Raf Simons Signs And Donates Unique Copy of 'Isolated Heroes' To DAA- And It's Up For Auction Now!
Author: Ninette Murk
Sunday 30th of November 2014 07:19:26 PM


Well known and respected fashion designer -and long time support of Designers against AIDS- Raf Simons has hand signed and donated a copy of his book 'Isolated Heroes' to NGO Designers against AIDS to be auctioned on eBay around World AIDS Day (December 1). All proceeds of this sale will benefit the work of the organisation. 

Raf Simons influenced an entire generation with his aesthetics and his view on male beauty and meanwhile this book has become a true collectors' item: we saw one on Amazon for 1150 US$ -and it isn't even signed. This brand new, first edition copy is hand signed by Raf Simons himself, so bid with confidence and support DAA at the same time! 

We have now put the book online and the auction is active until December 9 on this link:

This is what journalist Peter De Potter wrote about the book:



The series of photographs, collected under the banner ‘Isolated Heroes’, are the result of the collaboration British photographer David Sims and Belgian menswear designer Raf Simons undertook in the summer of 1999. Featured on the pictures are Raf Simons’ models, dressed in his collection for Spring-Summer 2000. Each boy is credited with a serial number and his own first name. ‘Isolated Heroes’ contains both black and white and colour photographs. This collaboration was not a chance meeting. Both Sims and Simons had been outspoken about their mutual admiration, mostly in press interviews. Although the interest in each other’s work developed into a firm friendship, they only decided to work together in the wake of Simons’ Spring-Summer 2000-collection. Originally intended as a work-in-progress, Sims’ photographs of Simons’ models soon became a body of work in it’s own right. The photographs of ‘Isolated Heroes’ were never intended for mere promotional purposes. They even transcend more traditional fashion photography, as they reach for a timeless quality, devoid of signs of the times or traces of trendiness. The pictures encapsulate both Sims’ and Simons’ vision with clarity and precision. The ‘Isolated Heroes’-project deals with beauty, youth, masculinity and the perfect isolation of all these preoccupations. Above all, the series are about individuality, the keyword that sets both Sims’ photography and Simons’ designs apart within their own specific fields. Sims and Simons share the same notions of aesthetics: honest, untouched, pure and real. From the start of his career, in the early nineties, the pictures of David Sims made a huge impact on fashion photography in general. His stark and direct images contrasted with the depictions of exotic glamour and extravagant luxury, the common staple of most fashion magazines. He injected fashion photography with a dose of realism and empathy, never patronising, always sympathising. Most importantly, his use of non-professional models (mostly culled from his circle of friends) made the industry re-evaluate the dictum of beauty. In his own right, Raf Simons also changed men’s fashion. More than just presenting clothing items, he created a world of his own, incorporating fashion, video, music, photography and art. Endearingly honest about his influences (youth culture, behavioural codes) his work, now spanning over seven years, draws on feelings and attitudes. His seasonal presentations feature only one-off teenage models, cast from the streets of Antwerp; in using them, Simons not only pleads for a more democratic notion of humanity and beauty, but he also links his designs with the original inspirators. Not one of the portrayed boys in ‘Isolated Heroes’ is a professional model. They are either too ‘strange’ or too ‘ordinary’ to fit the mould of supermodels. Yet, through the eyes of Sims and Simons, they are made visible, without the aid of gimmicks or theatrical enhancements. ‘Isolated Heroes’ is a sequence of faces and expressions, mindful boys and stern young men, their gaze fixed. They express nothing but their own personality; they give everything away but their own thoughts. The photographs don’t make them more beautiful, as in traditional (fashion) portraiture; each face is a peaceful vindication of modern perception of beauty, a resolute alternative to the clichèd glorification of male strength. In narrowing the close-up on the faces, Sims and Simons have created portraits in an almost classical sense. The images evoke memories of Classical-Greek statues and postures, further enhanced with lighting, clear backdrop and focus.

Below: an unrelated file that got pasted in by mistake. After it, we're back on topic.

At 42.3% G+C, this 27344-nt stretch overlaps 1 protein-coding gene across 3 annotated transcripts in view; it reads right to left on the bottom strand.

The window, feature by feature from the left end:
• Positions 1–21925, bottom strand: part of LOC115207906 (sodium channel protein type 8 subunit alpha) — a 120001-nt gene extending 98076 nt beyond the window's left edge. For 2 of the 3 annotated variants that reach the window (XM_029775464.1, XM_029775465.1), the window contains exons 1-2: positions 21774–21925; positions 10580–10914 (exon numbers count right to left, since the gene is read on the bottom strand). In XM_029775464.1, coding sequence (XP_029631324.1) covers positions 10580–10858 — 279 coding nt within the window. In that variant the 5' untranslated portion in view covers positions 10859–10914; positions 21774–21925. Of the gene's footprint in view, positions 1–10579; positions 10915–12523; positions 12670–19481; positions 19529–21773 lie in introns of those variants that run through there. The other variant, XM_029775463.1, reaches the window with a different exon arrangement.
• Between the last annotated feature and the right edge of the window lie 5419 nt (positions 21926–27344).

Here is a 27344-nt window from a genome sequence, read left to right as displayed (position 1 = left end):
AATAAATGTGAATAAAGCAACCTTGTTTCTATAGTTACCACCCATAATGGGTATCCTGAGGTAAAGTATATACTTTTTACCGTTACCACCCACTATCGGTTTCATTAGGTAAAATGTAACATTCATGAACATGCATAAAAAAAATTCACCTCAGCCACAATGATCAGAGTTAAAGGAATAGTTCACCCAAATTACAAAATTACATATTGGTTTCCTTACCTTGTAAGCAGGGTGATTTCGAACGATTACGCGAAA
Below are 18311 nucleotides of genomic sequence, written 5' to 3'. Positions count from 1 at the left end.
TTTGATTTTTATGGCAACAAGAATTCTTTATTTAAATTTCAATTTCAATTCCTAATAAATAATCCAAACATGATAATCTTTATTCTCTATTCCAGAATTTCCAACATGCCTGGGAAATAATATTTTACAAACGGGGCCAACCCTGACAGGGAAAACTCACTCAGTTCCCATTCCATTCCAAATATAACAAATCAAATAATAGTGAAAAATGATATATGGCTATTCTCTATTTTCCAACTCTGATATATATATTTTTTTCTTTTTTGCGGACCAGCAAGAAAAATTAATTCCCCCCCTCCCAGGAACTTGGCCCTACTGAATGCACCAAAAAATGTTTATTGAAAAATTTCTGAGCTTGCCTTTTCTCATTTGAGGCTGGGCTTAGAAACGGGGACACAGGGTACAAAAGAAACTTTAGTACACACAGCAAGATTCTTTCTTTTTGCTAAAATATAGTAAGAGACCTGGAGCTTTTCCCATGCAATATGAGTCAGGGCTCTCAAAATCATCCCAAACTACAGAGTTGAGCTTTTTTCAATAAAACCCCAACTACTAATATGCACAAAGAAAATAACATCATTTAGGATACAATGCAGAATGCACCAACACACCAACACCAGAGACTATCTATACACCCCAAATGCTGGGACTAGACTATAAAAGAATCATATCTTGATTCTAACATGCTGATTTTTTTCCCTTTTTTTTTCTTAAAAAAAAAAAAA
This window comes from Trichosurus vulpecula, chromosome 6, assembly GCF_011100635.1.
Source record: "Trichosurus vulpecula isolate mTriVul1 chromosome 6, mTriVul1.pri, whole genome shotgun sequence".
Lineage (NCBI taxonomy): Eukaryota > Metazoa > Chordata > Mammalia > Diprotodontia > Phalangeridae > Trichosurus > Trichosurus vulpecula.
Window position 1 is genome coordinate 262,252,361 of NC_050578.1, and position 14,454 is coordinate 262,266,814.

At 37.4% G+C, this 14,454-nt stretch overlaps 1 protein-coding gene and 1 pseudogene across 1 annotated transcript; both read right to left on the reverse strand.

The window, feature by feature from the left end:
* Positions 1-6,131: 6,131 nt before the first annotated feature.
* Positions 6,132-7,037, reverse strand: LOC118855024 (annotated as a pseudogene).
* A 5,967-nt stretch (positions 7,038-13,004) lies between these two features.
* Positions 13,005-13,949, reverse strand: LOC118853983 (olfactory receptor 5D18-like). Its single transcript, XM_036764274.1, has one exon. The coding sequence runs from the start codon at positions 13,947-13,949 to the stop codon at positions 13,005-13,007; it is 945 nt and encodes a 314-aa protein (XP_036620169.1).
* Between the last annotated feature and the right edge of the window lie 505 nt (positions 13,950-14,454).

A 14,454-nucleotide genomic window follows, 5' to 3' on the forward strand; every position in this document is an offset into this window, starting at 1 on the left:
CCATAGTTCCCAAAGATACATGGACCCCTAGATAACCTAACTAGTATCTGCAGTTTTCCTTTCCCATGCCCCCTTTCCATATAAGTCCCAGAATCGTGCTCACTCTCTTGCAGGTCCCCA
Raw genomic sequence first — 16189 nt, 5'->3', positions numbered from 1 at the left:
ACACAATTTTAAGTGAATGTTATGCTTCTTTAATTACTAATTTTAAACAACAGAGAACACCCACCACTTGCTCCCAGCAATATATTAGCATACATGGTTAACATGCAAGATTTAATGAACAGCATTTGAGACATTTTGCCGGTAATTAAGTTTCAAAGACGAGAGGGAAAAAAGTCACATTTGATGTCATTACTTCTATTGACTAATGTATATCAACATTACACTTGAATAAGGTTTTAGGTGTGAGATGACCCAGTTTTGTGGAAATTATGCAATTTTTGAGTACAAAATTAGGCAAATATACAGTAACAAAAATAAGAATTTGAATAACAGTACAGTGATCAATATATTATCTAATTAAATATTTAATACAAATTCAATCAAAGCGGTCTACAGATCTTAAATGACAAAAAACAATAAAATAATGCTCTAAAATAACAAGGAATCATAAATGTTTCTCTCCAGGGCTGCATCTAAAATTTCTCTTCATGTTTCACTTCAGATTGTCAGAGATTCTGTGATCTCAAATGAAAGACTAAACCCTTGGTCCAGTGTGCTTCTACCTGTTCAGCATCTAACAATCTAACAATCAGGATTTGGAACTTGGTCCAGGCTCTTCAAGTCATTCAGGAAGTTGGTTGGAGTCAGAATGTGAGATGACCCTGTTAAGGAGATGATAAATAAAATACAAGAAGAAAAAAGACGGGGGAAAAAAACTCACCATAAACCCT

Peter De Potter


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